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stevech
PostPosted: Mar 04, 2012 - 07:49 PM
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A few opinions, please...

I've been working with ARM7 and now Cortex for several years (embedded systems, not consumer items).

I may be mistaken/naive but it seems that this ARM/embedded market is dominated (market share) by NXP and ST Micro. Again, not talking about ARMs with MMUs.

Would you go down the Atmel road with low-end ARM/Cortex? Are there facts that bolster the prudence of Atmel in (low end) ARM-land?

Atmel Studio 6 seems focused on Cortex/M3 and that's a positive sign - if it matures and proves to be a viable alternative to IAR and Keil (in the professional tools space).

some chatter...
http://www.digitaljournal.com/pr/601116

http://www.atmel.com/microsite/sam3ax/

http://dev.frozeneskimo.com/notes/getti ... _cortex_m3
 
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leon_heller
PostPosted: Mar 04, 2012 - 07:59 PM
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Many years ago I went to an Atmel seminar introducing their low-cost ARM7TDMI device. We got a nice little evaluation board and a Wiggler (both free). I think they were the first company with such hardware. However, they seem to have lost their way subsequently, and are now, belatedly, trying to catch up. They appear to have abandoned the low-end Cortex-M0, perhaps because it competes with the 8-bit AVR.

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bobgardner
PostPosted: Mar 04, 2012 - 08:31 PM
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Let me put on my Owner Of One Man Company Hat.... "Hmmm... need an ARM compiler for this Company X project... lets see... this one is $3000, this one is free. Gotta think... $3000? $0?"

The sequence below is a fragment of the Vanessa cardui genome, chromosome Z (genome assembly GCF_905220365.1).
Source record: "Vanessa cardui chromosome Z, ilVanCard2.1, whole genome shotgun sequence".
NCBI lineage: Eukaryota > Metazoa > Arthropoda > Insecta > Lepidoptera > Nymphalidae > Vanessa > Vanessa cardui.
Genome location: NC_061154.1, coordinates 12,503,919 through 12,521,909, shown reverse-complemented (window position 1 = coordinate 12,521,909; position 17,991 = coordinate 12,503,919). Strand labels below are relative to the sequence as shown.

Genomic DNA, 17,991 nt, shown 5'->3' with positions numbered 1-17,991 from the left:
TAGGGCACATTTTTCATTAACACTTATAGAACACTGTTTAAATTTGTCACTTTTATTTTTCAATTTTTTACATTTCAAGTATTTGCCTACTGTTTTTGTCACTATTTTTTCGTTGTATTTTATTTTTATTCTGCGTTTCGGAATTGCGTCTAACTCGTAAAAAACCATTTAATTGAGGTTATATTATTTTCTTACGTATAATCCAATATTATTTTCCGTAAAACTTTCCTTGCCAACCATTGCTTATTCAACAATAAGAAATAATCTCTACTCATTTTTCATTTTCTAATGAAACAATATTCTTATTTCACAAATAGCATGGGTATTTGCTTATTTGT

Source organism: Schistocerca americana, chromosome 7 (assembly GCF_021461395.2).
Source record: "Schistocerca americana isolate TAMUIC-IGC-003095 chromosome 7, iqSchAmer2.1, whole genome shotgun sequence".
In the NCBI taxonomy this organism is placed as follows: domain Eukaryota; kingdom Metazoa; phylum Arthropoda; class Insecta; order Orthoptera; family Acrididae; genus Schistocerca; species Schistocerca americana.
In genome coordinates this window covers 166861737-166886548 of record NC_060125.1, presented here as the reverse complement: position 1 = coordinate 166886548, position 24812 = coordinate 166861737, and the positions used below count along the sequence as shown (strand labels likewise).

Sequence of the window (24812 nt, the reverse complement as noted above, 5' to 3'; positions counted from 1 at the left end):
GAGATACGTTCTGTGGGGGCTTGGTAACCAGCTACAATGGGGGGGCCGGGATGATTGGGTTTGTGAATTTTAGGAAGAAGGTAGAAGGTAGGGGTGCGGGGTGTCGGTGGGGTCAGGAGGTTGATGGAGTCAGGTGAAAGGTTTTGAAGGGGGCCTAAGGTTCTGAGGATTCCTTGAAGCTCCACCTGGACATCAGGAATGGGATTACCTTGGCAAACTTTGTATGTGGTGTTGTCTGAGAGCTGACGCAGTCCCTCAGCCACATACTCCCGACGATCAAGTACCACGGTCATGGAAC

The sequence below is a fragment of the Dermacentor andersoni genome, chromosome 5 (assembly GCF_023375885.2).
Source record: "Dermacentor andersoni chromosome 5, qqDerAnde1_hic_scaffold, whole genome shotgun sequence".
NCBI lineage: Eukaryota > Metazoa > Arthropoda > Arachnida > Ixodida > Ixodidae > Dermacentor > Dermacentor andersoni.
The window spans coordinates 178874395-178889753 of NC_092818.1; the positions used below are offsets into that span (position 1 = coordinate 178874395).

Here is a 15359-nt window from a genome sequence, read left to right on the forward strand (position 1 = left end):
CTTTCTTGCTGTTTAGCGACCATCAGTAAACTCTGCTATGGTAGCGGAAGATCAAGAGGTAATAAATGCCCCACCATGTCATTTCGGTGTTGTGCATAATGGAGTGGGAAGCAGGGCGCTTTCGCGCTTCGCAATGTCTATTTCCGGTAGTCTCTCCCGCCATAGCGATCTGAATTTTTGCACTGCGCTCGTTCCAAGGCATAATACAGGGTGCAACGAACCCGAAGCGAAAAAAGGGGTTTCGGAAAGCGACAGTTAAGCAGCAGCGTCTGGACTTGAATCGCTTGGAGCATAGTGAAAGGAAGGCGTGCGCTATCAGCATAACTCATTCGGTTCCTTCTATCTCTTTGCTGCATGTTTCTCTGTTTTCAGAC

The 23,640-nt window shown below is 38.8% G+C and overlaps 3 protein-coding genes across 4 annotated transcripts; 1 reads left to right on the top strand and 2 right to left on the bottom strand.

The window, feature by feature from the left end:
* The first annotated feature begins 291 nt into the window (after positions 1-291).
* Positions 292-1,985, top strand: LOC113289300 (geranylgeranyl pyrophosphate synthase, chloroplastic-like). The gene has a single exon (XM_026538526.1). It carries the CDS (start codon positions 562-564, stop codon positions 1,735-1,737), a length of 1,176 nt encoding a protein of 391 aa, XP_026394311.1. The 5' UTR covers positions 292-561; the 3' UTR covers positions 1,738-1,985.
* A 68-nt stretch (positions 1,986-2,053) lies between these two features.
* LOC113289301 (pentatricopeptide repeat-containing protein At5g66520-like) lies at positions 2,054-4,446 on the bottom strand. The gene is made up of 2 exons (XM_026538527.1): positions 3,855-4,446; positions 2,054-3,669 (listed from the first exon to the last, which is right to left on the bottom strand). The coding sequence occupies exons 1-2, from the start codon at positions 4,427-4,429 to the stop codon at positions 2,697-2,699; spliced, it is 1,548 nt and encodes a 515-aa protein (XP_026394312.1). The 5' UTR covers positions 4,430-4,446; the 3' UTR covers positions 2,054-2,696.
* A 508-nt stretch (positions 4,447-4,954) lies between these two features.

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jgmdesign
PostPosted: Mar 04, 2012 - 08:48 PM
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To expand on Uncle Bob's post. If I was to get into ARM, I would look at what Atmel has to offer simply because I would not have to learn an entirely new toolset. THe price is a home run as well. I will note that given the current issues with Studio5, I have not looked at the concensus of 5.1 is, I would wait to see how things work out with the toolset before jumping in.

I do agree with Bob, $3k as opposed to $0. At the same time though for $3k, one would expect things to work perfectly right out of the gate.

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ezharkov
PostPosted: Mar 04, 2012 - 08:51 PM
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stevech wrote:
in the professional tools space
What space is that? Why does not GCC (avr*-gcc) belong there? Is it because it is free?
 
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bluegoo
PostPosted: Mar 04, 2012 - 10:19 PM
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not sure how yet this "Atmel Software Framework" works with this "For Atmel's ARM processor-based microcontrollers, the library provides full support for the Cortex Microcontroller Software Interface Standard (CMSIS)."..need to research a bit more on that to get a clear picture.

they also say that AvrStudio 6 supports SAM-ICE which if I understand correctly is an OEM version (subset)of the full version Segger ARM Jtag debugger. So it would be interesting to know if AvrStudio 6 will support Segger ARM Jtag tools and the Atmel Cortex versions...seems like they could/should at some point.

along with Atmel , Silabs also has joined the ARM Cortex train recently

http://www.silabs.com/products/mcu/Pages/32-bit-microcontrollers.aspx

Silabs indicates their software is free (eclipse based like NXP,Code Red,Atolic,TI.etc)...so if cross platform dev is important, there are lots of choices unlike AvrStudio6. Kind of like all the eclipse based vendors though as their IDE's are somewhat the same, so you can have more mfg choices without being locked in too much if at all.

and there are many choice's between $3k and $0 and a lot of them are pretty stable dev tools as they have been released for some time.

what Silabs may bring to the party is a good backgound in Analog and rf capabilities..that is probably where their Cortex parts will ultimately shine especially if they embed some of their other technology.